Day 1: Hobart, Tasmania / EmbarkationSet on the River Derwent, Hobart is very much a city of the sea with views of the Derwent estuary appearing around every corner. Historic 19th century waterfront warehouses remain, still bordering the commercial fishing harbor, though today it is easier to feast on seafood at one of the restaurants they now house. Hobart is the finishing line for the famed blue water Sydney to Hobart Yacht Race and its deep harbor precinct once bustled with whalers, soldiers, petty bureaucrats and opportunistic businessmen. A walk through the town will reveal that the city has resisted the pressure to move with the times, having retained and preserved old buildings such as the Parliament built by convicts in the 1830's.
Days 2 - 6: At SeaAs you make your way through the Southern Ocean, the expedition team will be on hand to prepare you for your expedition experience giving you an overview of all aspects of Antarctic life, with lectures and presentations on wildlife, ice, environmental sustainability and the history of polar exploration. These lectures are given by some of the foremost experts in their fields including botany, marine biology, anthropology and history.
Days 7 - 12: Commonwealth Bay RegionOn January 8, 1912 Sir Douglas Mawson landed on the Antarctic continent after a journey from Hobart that took 36 days aboard the Aurora, a ship of just 612 tons. During these voyages to the Antarctic continent, Orion will be positioned in and around Commonwealth Bay on the Adelie Coast of Antarctica. Your expedition team will lead a variety of opportunistic landings which may include sites at Cape Denison, Port Martin and Dumont d'Urville. In each instance landings ashore and Zodiac explorations are wholly subject to prevailing weather conditions, in an area Mawson described as "the home of the blizzard".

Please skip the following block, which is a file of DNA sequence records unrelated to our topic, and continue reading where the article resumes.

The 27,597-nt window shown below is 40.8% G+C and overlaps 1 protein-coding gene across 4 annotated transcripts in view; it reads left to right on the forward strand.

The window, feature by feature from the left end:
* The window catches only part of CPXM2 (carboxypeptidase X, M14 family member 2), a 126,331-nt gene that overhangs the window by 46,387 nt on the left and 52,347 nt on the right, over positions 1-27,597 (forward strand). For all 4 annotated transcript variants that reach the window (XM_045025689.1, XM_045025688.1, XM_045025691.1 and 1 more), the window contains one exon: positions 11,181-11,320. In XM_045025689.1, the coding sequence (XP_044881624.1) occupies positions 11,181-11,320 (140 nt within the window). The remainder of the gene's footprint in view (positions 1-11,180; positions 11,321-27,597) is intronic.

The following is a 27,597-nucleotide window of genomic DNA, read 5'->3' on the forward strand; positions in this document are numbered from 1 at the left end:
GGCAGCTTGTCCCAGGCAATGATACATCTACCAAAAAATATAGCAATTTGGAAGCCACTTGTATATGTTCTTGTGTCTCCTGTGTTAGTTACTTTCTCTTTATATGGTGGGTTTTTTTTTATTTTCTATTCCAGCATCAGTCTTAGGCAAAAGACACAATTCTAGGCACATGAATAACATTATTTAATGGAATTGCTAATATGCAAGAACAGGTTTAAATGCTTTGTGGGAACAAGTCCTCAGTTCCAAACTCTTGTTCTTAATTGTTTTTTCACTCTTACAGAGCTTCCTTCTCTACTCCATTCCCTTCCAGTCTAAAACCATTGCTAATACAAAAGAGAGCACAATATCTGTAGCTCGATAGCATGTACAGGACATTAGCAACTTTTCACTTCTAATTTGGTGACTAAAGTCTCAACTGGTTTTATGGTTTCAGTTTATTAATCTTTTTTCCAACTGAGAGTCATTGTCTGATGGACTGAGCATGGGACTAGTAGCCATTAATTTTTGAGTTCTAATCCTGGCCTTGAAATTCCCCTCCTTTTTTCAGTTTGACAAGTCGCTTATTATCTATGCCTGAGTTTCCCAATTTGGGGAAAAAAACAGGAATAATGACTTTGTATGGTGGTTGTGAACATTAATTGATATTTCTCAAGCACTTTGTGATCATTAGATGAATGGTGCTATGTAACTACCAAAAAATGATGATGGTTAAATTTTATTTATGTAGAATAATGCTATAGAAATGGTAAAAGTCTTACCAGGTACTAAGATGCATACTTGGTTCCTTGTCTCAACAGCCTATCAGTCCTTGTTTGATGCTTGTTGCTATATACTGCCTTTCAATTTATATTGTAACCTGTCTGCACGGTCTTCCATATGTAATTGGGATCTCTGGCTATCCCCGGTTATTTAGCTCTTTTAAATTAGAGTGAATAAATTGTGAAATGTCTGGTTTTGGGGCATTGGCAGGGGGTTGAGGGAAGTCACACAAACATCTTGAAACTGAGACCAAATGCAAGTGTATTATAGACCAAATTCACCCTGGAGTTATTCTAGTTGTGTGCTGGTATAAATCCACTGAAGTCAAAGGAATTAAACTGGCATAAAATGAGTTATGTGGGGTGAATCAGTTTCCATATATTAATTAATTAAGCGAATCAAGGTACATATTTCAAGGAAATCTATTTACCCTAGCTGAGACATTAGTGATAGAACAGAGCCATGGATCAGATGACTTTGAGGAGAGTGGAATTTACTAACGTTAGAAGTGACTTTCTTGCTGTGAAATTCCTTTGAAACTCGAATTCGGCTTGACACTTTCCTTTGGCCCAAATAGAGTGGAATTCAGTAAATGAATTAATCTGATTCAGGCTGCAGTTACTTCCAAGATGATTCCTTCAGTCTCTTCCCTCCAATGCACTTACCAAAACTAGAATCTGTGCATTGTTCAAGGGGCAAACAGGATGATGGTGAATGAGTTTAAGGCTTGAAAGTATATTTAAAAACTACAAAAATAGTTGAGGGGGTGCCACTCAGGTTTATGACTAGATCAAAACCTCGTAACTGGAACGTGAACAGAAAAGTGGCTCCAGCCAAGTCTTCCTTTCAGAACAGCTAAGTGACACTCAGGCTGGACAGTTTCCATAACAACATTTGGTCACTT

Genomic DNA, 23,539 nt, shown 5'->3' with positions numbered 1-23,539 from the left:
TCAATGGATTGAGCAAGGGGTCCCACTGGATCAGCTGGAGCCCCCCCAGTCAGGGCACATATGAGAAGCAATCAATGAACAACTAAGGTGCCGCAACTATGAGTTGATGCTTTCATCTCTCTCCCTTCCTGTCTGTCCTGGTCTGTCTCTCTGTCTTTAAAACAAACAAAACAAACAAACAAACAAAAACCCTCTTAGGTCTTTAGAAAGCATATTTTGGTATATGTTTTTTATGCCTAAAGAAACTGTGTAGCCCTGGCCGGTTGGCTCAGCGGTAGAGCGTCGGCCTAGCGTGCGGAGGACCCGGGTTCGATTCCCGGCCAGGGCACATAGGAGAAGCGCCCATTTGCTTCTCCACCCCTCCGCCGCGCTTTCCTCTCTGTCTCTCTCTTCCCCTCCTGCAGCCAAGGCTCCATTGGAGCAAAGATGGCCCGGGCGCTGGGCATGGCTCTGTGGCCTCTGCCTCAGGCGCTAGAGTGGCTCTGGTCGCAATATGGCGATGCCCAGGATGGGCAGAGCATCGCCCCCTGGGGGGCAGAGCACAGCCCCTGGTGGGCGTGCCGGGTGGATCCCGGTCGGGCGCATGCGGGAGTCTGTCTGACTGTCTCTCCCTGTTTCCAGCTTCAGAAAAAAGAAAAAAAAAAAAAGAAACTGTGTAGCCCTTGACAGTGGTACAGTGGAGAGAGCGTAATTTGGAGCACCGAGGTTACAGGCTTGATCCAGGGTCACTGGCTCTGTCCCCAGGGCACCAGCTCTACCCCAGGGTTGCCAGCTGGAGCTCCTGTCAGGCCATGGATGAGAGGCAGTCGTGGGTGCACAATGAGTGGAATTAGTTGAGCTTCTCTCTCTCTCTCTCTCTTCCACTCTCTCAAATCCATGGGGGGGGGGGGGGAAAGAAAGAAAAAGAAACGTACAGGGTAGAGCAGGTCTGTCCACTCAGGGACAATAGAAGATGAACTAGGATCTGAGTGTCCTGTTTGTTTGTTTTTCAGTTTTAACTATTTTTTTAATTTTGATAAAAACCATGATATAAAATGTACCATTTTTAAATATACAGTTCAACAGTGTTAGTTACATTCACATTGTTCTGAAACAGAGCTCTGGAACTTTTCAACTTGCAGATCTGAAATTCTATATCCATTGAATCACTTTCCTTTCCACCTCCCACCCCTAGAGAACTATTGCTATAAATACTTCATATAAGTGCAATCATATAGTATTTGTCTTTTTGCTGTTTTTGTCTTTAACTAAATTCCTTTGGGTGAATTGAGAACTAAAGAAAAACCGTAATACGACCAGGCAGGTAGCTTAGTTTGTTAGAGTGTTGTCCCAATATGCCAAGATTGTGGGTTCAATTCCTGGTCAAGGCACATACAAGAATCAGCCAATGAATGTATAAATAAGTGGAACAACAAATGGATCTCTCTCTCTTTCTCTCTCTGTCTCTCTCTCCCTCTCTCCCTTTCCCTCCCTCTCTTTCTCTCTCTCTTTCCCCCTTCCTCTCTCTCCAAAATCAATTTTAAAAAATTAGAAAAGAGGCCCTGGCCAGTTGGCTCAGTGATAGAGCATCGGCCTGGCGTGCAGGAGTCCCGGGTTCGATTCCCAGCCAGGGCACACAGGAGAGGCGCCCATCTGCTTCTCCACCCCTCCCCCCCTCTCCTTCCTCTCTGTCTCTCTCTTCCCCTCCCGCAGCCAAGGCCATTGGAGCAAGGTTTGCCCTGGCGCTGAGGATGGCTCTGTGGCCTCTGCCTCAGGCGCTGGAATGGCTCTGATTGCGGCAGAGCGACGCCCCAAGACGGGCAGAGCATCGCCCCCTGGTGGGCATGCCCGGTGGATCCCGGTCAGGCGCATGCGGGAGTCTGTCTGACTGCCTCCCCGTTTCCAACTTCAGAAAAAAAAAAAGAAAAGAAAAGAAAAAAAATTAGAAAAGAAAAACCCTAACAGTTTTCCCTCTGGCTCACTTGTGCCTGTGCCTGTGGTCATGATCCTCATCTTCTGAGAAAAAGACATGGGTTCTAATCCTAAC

Days 13 - 14: At SeaAs you make your way through the Southern Ocean, the expedition team will be on hand to prepare you for your expedition experience giving you an overview of all aspects of Antarctic life, with lectures and presentations on wildlife, ice, environmental sustainability and the history of polar exploration. These lectures are given by some of the foremost experts in their fields including botany, marine biology, anthropology and history.
You cross the Antarctic Convergence Zone where warm currents meet cold which rise to the surface resulting in nutrient laden waters, a sudden and substantial drop in temperature and abundant marine life. A band of fog defines the convergence and the icebergs may be sighted in this region. You transit a vast wilderness in the company of sea birds (especially albatross and petrels), whales and dolphins. If the opportunity arises you may try to cross directly over the South Magnetic Pole as you head south.
Days 15 - 16: Macquarie IslandOften described as one of the "wonder spots" of the world, the sub-Antarctic island of Macquarie has been said to rival South Georgia in its magnificence, scenic diversity and prolific wildlife. Designated a wildlife sanctuary in 1933 and a World Heritage Site in 1977, Macquarie now operates a full-time manned station where biological and meteorological research is conducted. This is where you will collect the Tasmanian Parks & Wildlife Rangers who will be your guides.